There is no greater irony than to listen to Sarah Palin speaking on the legacy of Martin Luther King Jr., a man who gave his life for peace and justice and spoke out against an unjust Vietnam war, while she in the same speech extols the virtues of another questionable war in a far off place.
In her speech she makes admirable commendations of twowho undertook honorable actions in horrific conditions. She cannot be faulted for this.
click more to see the rest of the article and video of her speeches …
Obviously Mama Grizzly bears vote for Sarah Palin. Why? Because Sarah comes from Alaska, and so do grizzly bears and their mamas. Alaska is also close to Russia, which is called the “great bear”, and Sarah stares them down when she wakes up in the morning. She is fearless. She knows.
So … she can speak on behalf of grizzly bears.
Democrats don’t know grizzly bears. They probably have only seen them in the zoo. They haven’t lived in Alaska, and probably have NEVER seen Russia. But, Democrats have lefty friends in Hollywood who have deep pockets like that Star Wars guy who can make mean videos about our Mama Grizzly. They can get free wookie or ewok suits, which kinda look like grizzly bears.
So, vote for Sarah Palin, one angry Mama Bear.
I very much dislike citycaucas.com, a well-read blog focused on the civic politics of Vancouver. It’s not that they don’t have well researched information, it is the outright partisan pettiness of the blog that bugs me. Their latest missive on the (possible) revival of the long-thought-dead conservative Non-Partisan Association (NPA) is one example of this (the picture above is from that blog – the caption is mine.)
I am going to go out on a limb here and state that I think Mikel Maron and his crew of openstreetmap people are some of the leading experts globally in understanding how technology – specifically spatial technology – can be used in the developing world.
Why you ask? Why them? Well, because they aren’t at 10,000 feet, nor 5,000 feet, or even 500 feet — they are at ground zero. Yes, they passionately believes in technology, Mikel is a self-described techno nerd, but he, like many of the others involved in openstreetmaps movement, are on the ground seeing how technology ACTUALLY works, not how we would love it to, or how we report it to our funders to get more money, or how it works for just enough time for our research to be done (read about the hole-in-the-wall project in his blog post).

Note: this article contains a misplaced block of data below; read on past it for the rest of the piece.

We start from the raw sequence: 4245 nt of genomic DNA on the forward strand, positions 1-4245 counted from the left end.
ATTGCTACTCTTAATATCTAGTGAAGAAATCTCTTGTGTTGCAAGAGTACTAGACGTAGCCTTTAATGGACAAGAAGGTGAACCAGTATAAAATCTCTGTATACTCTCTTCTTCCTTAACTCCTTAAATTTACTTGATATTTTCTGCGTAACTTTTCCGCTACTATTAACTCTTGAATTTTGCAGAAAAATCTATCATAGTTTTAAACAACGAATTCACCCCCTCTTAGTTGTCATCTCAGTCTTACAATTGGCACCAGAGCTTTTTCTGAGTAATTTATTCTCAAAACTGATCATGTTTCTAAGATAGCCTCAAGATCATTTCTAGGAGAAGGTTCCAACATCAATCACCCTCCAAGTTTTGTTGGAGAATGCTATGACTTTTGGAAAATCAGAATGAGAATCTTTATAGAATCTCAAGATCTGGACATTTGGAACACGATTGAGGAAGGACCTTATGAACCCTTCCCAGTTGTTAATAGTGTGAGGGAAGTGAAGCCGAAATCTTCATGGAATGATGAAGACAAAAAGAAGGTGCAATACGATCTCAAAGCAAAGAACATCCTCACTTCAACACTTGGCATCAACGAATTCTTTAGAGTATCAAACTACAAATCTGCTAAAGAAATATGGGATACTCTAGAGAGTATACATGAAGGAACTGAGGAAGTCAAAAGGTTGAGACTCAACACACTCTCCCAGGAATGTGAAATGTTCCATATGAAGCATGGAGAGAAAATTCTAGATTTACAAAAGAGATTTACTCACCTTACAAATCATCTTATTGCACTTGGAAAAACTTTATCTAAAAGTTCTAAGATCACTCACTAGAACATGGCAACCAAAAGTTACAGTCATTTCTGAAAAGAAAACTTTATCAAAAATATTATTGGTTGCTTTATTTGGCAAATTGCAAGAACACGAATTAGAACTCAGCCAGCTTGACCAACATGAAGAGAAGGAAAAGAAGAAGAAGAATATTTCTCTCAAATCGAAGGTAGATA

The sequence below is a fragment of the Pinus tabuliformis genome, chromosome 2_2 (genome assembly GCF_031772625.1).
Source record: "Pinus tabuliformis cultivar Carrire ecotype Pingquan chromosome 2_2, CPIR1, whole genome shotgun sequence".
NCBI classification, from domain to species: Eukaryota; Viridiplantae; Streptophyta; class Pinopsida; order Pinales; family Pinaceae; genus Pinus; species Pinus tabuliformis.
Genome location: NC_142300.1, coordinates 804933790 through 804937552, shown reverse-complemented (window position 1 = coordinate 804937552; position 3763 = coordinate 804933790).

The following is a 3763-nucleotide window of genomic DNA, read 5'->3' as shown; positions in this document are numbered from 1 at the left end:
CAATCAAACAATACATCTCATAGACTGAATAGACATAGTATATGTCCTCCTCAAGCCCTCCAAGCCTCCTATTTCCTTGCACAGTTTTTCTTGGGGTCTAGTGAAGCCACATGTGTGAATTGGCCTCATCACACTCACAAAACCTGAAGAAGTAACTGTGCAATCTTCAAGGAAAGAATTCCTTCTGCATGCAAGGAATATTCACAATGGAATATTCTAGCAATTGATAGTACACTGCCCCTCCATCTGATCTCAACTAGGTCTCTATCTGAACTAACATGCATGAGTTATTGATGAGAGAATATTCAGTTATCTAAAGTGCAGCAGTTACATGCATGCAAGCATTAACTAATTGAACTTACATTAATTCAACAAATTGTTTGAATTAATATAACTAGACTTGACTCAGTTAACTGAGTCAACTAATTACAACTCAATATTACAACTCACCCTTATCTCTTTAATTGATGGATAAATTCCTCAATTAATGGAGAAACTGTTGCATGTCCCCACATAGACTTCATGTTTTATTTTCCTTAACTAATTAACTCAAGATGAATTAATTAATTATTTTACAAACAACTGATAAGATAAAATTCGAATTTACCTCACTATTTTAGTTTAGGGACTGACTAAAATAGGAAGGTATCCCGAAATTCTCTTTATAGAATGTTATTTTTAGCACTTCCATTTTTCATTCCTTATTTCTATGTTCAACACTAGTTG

I wrote a management-nerdy blog post a while back on one of the projects they were involved in — mapkibera — and if you get past all the graphs my main message was that the people in the project were asking the right questions — basically — how can this project be sustainable past the initial “wow” phase. The answer to this question is quite simple, and one not often followed by aid agencies — the answer is “LIVE THERE”. Yup, be there, not in a hotel, or the UN compound, or the ex-pat enclave, but actually in the place you are working at. Find out where all the gnarly bits are, and then maybe it will be successful — or at least have a better chance. Parallel and just as important is WORK with the people that live there. Seems self explanatory … but something that is not always done.
And, that is what Mikel and his crew have done with mapkibera. They came for 6 months, and have stayed for a year+. They engaged the community in an asset based approach – a la John Mcknight’s Asset Based Community Development – and had the people map their community — and community which heretofore had no community accessible maps. The mapping was done on a platform developed in Kenya after the post-election violence of a couple years ago called Usahidi (you can as well read my yet unpublished blog post on this).
So, this all being said, the following blog outlines the questions he and they are asking, the possibilities and the possible pitfalls. I’ll shut up and let him speak … (but read my bolded bits to see where I think he nails it bang on) .. ok .. i will really shut up now. Promise …
The following is (my first!!) guest blog from two quite cool people – Kevina Power and Ron Harris (aka Os12). I will leave it at that and let them explain the rest …
It was late fall 2005 when we left Kenya for South Africa to host 2 World Urban Cafes (WUCs); one during the 1st African Hip Hop Summit, and one during the monthly Black Sunday event in Soweto. As I write this lots of memories are flooding back… WUCs, Hip Hop, Friends, Soweto… it all feels like a dream, a damn good dream.